Cancer Now the Number One Cause of Death in Many States

By Lila Abassi — Mar 10, 2016
In data obtained from each individual state, researchers were able to determine that in many states, cancer is the leading cause of death, beating out cardiovascular disease, which has consistently been the leading cause of death since the 1940s.
shutterstock_210849325 Major Causes of Death via Shutterstock

Since the 1940s, it has been a statistical reality that cardiovascular disease (CVD) was the leading cause of death in the United States with cancer coming in second.

It’s a race, we are hoping, where both will lose, but that will likely not be the case for many more years to come.  Data on cancer, and not CVD as the number one cause of death, in many states, was recently presented at a session of the American Heart Association (AHA) Epidemiology and Prevention and Lifestyle and Cardiometabolic Health (EPI/Lifestyle) 2016 Scientific Sessions.

The contributing factor for this shift was the rapidly declining CVD mortality rates which highlights the success of efforts to prevent CVD and its treatment.

The authors gathered state-specific mortality data and calculated state-specific mortality rate ratios (i.e. the incidence of death rate from CVD relative to cancer) annually from 1999-2013.  What they found was that in 1999, CVD was the leading cause of death in 49 states, with the exception being Alaska.  However, by 2013, CVD was the leading cause of death in only 27 states while cancer led in 23 states.

The significance of this data, according to the study authors, is that on a national level, this reality gets masked and it would be incorrect to claim that CVD is the leading cause of death when in almost half the states it is not.  The authors also mention that this highlights the need for improvements in cancer prevention and control.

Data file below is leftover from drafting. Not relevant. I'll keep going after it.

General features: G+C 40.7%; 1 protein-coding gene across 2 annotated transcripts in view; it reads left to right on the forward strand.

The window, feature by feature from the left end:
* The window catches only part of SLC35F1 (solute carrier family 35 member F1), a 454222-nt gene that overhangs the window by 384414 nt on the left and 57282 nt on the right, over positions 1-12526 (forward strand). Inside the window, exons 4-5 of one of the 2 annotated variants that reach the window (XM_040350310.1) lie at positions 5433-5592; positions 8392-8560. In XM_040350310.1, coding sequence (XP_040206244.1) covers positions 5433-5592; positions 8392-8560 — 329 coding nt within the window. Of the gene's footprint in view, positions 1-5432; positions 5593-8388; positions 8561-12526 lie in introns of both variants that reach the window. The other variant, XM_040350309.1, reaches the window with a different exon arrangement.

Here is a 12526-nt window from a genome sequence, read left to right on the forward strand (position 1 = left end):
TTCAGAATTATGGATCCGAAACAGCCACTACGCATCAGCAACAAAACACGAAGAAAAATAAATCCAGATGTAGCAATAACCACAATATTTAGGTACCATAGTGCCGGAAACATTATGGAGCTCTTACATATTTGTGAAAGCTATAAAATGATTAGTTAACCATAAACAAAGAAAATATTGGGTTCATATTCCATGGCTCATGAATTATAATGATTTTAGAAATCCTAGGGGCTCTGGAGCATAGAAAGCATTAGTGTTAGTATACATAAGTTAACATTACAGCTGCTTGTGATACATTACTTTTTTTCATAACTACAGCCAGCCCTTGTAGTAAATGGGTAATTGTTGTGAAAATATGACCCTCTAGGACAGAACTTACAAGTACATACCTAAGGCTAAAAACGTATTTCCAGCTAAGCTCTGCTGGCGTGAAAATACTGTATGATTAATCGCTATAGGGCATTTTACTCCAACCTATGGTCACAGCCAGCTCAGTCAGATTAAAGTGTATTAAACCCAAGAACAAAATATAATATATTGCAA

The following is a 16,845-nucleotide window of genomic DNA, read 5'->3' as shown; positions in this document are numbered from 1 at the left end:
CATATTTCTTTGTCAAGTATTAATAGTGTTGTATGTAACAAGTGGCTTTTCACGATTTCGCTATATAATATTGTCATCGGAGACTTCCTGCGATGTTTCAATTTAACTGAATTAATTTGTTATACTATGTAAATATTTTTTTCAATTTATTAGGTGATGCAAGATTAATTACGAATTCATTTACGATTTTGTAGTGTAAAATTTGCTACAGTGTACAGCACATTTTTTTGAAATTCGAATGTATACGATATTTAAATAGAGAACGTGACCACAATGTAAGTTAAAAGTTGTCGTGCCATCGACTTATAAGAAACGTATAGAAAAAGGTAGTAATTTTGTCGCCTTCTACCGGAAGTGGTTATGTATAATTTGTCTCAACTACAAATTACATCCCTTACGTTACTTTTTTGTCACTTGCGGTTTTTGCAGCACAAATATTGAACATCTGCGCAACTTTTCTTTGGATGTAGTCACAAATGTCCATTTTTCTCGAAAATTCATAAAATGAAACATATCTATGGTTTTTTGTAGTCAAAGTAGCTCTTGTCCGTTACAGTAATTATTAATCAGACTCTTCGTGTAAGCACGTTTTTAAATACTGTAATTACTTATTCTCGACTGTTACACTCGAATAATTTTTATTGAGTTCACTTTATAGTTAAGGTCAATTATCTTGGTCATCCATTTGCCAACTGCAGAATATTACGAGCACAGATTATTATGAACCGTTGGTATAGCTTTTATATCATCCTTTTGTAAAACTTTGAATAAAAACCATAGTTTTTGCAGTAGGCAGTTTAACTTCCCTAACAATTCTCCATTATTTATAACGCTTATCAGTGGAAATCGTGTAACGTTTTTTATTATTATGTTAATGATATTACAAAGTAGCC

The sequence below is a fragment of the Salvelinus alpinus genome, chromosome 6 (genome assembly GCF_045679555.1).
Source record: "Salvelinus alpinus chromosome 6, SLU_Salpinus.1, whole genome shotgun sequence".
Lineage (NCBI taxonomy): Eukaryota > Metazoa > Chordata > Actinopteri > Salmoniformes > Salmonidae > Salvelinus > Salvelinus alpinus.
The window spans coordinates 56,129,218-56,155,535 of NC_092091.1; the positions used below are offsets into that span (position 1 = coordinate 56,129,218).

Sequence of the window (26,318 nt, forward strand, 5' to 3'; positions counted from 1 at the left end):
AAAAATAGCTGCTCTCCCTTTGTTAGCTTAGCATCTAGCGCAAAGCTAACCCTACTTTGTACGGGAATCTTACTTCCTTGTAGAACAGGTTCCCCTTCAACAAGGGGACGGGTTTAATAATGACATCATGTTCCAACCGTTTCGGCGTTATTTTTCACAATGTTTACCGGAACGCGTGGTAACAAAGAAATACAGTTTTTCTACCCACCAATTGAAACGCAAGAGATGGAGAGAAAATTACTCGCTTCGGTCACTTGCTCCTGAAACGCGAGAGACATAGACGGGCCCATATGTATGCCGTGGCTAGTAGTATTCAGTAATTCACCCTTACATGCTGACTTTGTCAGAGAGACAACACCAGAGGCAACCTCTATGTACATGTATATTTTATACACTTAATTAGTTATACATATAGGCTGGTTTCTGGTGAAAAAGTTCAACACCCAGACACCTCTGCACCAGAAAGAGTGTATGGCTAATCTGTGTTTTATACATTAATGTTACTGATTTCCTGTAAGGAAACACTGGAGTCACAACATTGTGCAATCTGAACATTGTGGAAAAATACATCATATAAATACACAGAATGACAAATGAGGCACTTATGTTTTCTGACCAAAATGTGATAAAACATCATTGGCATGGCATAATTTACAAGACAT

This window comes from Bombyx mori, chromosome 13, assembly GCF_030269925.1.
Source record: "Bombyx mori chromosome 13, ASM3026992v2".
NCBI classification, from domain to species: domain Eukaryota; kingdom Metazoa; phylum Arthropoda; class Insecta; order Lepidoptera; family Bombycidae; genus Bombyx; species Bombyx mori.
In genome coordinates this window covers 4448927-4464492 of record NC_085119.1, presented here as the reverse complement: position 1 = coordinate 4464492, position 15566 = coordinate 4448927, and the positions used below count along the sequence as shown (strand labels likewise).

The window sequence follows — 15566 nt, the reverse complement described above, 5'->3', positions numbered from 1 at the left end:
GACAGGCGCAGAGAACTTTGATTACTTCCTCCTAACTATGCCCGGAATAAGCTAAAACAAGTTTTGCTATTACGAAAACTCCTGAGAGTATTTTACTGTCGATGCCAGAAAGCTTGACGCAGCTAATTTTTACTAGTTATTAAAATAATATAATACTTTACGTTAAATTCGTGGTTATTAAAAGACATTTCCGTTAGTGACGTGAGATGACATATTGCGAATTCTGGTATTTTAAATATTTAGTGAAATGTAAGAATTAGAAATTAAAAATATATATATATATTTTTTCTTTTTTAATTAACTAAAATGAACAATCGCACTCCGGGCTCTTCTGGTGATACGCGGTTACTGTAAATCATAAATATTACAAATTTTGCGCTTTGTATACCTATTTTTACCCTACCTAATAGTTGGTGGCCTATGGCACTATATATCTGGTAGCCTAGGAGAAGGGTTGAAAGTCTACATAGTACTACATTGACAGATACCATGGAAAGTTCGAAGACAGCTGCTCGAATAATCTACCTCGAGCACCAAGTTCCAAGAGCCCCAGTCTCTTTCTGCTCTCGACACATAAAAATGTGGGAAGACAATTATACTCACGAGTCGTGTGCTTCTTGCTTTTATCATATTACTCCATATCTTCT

According to the lead author of the study, Dr. Michael C. Harding (Brigham Young University, Provo, UT), “Although we should encourage and continue our efforts to decrease the burden of cardiovascular disease, we should also do a better job of preventing and controlling cancer,” (via Medscape).

Cancer rates have been dropping steadily since their peak in 1991, thanks to declines in smoking rates, improved treatments and improved screening.  Interestingly, according to the CDC website, the one cancer that seems to be defying the trend is liver cancer; between 2008 and 2012, liver cancer incidence rate (number of new cases) went up 2.3 percent per year and liver cancer death rate 2.8 percent per year for men and 3.4 percent per year for women.

We are headed in the right direction, and we need to continue to wage the public health battle to educate the public about lifestyle modifications that can prevent both CVD and cancer.